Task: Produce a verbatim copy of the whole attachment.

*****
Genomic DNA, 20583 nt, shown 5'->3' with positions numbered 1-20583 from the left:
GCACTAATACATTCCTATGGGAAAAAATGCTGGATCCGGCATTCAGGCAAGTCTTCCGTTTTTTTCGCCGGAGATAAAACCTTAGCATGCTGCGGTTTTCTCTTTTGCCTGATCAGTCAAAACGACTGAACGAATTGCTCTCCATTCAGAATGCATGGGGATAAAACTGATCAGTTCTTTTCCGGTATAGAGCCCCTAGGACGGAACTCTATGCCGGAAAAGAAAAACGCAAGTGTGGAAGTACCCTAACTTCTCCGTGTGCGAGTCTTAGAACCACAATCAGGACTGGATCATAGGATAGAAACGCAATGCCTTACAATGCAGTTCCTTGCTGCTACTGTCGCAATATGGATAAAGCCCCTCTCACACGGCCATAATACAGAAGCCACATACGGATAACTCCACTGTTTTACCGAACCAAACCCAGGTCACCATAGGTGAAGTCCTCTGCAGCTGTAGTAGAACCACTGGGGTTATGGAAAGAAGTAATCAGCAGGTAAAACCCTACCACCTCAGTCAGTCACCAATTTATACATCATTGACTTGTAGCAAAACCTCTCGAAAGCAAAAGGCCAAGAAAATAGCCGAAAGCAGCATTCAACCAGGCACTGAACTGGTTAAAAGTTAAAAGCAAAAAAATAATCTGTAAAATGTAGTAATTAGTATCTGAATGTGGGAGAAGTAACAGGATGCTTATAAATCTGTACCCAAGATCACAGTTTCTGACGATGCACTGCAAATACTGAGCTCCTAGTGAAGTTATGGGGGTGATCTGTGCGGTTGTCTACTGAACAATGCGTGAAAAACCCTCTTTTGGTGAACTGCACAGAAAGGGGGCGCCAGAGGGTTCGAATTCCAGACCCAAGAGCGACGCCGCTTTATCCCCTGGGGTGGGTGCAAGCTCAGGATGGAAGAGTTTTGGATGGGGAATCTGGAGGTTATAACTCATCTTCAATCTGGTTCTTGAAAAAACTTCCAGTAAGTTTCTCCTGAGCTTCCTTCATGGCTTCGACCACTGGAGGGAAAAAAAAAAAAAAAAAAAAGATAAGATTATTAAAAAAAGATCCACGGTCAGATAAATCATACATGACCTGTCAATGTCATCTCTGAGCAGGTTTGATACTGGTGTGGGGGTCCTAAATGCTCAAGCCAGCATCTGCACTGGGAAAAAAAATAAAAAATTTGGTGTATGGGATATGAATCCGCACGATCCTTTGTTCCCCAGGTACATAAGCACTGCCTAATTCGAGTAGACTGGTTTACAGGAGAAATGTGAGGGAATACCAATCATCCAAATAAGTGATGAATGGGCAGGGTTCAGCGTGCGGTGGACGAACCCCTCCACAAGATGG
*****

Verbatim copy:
Genomic DNA, 20583 nt, shown 5'->3' with positions numbered 1-20583 from the left:
GCACTAATACATTCCTATGGGAAAAAATGCTGGATCCGGCATTCAGGCAAGTCTTCCGTTTTTTTCGCCGGAGATAAAACCTTAGCATGCTGCGGTTTTCTCTTTTGCCTGATCAGTCAAAACGACTGAACGAATTGCTCTCCATTCAGAATGCATGGGGATAAAACTGATCAGTTCTTTTCCGGTATAGAGCCCCTAGGACGGAACTCTATGCCGGAAAAGAAAAACGCAAGTGTGGAAGTACCCTAACTTCTCCGTGTGCGAGTCTTAGAACCACAATCAGGACTGGATCATAGGATAGAAACGCAATGCCTTACAATGCAGTTCCTTGCTGCTACTGTCGCAATATGGATAAAGCCCCTCTCACACGGCCATAATACAGAAGCCACATACGGATAACTCCACTGTTTTACCGAACCAAACCCAGGTCACCATAGGTGAAGTCCTCTGCAGCTGTAGTAGAACCACTGGGGTTATGGAAAGAAGTAATCAGCAGGTAAAACCCTACCACCTCAGTCAGTCACCAATTTATACATCATTGACTTGTAGCAAAACCTCTCGAAAGCAAAAGGCCAAGAAAATAGCCGAAAGCAGCATTCAACCAGGCACTGAACTGGTTAAAAGTTAAAAGCAAAAAAATAATCTGTAAAATGTAGTAATTAGTATCTGAATGTGGGAGAAGTAACAGGATGCTTATAAATCTGTACCCAAGATCACAGTTTCTGACGATGCACTGCAAATACTGAGCTCCTAGTGAAGTTATGGGGGTGATCTGTGCGGTTGTCTACTGAACAATGCGTGAAAAACCCTCTTTTGGTGAACTGCACAGAAAGGGGGCGCCAGAGGGTTCGAATTCCAGACCCAAGAGCGACGCCGCTTTATCCCCTGGGGTGGGTGCAAGCTCAGGATGGAAGAGTTTTGGATGGGGAATCTGGAGGTTATAACTCATCTTCAATCTGGTTCTTGAAAAAACTTCCAGTAAGTTTCTCCTGAGCTTCCTTCATGGCTTCGACCACTGGAGGGAAAAAAAAAAAAAAAAAAAAGATAAGATTATTAAAAAAAGATCCACGGTCAGATAAATCATACATGACCTGTCAATGTCATCTCTGAGCAGGTTTGATACTGGTGTGGGGGTCCTAAATGCTCAAGCCAGCATCTGCACTGGGAAAAAAAATAAAAAATTTGGTGTATGGGATATGAATCCGCACGATCCTTTGTTCCCCAGGTACATAAGCACTGCCTAATTCGAGTAGACTGGTTTACAGGAGAAATGTGAGGGAATACCAATCATCCAAATAAGTGATGAATGGGCAGGGTTCAGCGTGCGGTGGACGAACCCCTCCACAAGATGG